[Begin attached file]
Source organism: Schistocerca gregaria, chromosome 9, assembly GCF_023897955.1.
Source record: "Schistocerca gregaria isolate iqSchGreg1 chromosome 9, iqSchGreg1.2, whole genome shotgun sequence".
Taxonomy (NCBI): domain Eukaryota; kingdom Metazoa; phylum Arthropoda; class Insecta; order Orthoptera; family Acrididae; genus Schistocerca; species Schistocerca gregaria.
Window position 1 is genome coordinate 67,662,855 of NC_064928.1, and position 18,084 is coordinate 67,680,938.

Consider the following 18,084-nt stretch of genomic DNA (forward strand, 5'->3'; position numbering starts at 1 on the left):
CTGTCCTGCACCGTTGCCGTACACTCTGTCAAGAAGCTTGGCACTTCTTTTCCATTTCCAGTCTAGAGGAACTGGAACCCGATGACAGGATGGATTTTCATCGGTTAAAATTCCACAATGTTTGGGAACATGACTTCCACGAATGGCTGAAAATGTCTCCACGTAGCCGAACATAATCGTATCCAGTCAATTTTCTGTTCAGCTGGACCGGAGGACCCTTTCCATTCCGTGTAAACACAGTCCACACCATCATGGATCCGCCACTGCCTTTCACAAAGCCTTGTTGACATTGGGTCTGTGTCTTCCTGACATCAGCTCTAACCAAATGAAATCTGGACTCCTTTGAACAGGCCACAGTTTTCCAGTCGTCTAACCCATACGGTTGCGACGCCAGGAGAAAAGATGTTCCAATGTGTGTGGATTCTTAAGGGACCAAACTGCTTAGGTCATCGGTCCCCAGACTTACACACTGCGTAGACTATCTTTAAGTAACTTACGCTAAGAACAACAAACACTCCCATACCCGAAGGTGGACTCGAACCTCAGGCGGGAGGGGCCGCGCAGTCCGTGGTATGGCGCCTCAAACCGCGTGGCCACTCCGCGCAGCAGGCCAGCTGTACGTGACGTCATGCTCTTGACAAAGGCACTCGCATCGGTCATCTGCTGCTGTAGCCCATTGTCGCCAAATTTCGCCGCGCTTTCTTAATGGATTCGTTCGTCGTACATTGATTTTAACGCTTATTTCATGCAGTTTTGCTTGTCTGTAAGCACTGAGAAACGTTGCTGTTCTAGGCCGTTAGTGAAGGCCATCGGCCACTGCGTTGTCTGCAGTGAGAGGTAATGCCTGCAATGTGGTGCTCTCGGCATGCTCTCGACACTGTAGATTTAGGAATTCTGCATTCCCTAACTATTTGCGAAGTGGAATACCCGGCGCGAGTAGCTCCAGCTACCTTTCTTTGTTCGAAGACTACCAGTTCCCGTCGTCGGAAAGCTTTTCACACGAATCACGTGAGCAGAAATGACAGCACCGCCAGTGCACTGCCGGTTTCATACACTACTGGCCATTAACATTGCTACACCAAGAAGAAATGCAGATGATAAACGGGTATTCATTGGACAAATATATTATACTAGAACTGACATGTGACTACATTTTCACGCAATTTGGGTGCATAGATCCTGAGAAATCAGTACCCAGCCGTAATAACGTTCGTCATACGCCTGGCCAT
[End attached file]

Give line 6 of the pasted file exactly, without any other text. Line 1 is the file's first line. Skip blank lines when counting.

CTGTCCTGCACCGTTGCCGTACACTCTGTCAAGAAGCTTGGCACTTCTTTTCCATTTCCAGTCTAGAGGAACTGGAACCCGATGACAGGATGGATTTTCATCGGTTAAAATTCCACAATGTTTGGGAACATGACTTCCACGAATGGCTGAAAATGTCTCCACGTAGCCGAACATAATCGTATCCAGTCAATTTTCTGTTCAGCTGGACCGGAGGACCCTTTCCATTCCGTGTAAACACAGTCCACACCATCATGGATCCGCCACTGCCTTTCACAAAGCCTTGTTGACATTGGGTCTGTGTCTTCCTGACATCAGCTCTAACCAAATGAAATCTGGACTCCTTTGAACAGGCCACAGTTTTCCAGTCGTCTAACCCATACGGTTGCGACGCCAGGAGAAAAGATGTTCCAATGTGTGTGGATTCTTAAGGGACCAAACTGCTTAGGTCATCGGTCCCCAGACTTACACACTGCGTAGACTATCTTTAAGTAACTTACGCTAAGAACAACAAACACTCCCATACCCGAAGGTGGACTCGAACCTCAGGCGGGAGGGGCCGCGCAGTCCGTGGTATGGCGCCTCAAACCGCGTGGCCACTCCGCGCAGCAGGCCAGCTGTACGTGACGTCATGCTCTTGACAAAGGCACTCGCATCGGTCATCTGCTGCTGTAGCCCATTGTCGCCAAATTTCGCCGCGCTTTCTTAATGGATTCGTTCGTCGTACATTGATTTTAACGCTTATTTCATGCAGTTTTGCTTGTCTGTAAGCACTGAGAAACGTTGCTGTTCTAGGCCGTTAGTGAAGGCCATCGGCCACTGCGTTGTCTGCAGTGAGAGGTAATGCCTGCAATGTGGTGCTCTCGGCATGCTCTCGACACTGTAGATTTAGGAATTCTGCATTCCCTAACTATTTGCGAAGTGGAATACCCGGCGCGAGTAGCTCCAGCTACCTTTCTTTGTTCGAAGACTACCAGTTCCCGTCGTCGGAAAGCTTTTCACACGAATCACGTGAGCAGAAATGACAGCACCGCCAGTGCACTGCCGGTTTCATACACTACTGGCCATTAACATTGCTACACCAAGAAGAAATGCAGATGATAAACGGGTATTCATTGGACAAATATATTATACTAGAACTGACATGTGACTACATTTTCACGCAATTTGGGTGCATAGATCCTGAGAAATCAGTACCCAGCCGTAATAACGTTCGTCATACGCCTGGCCAT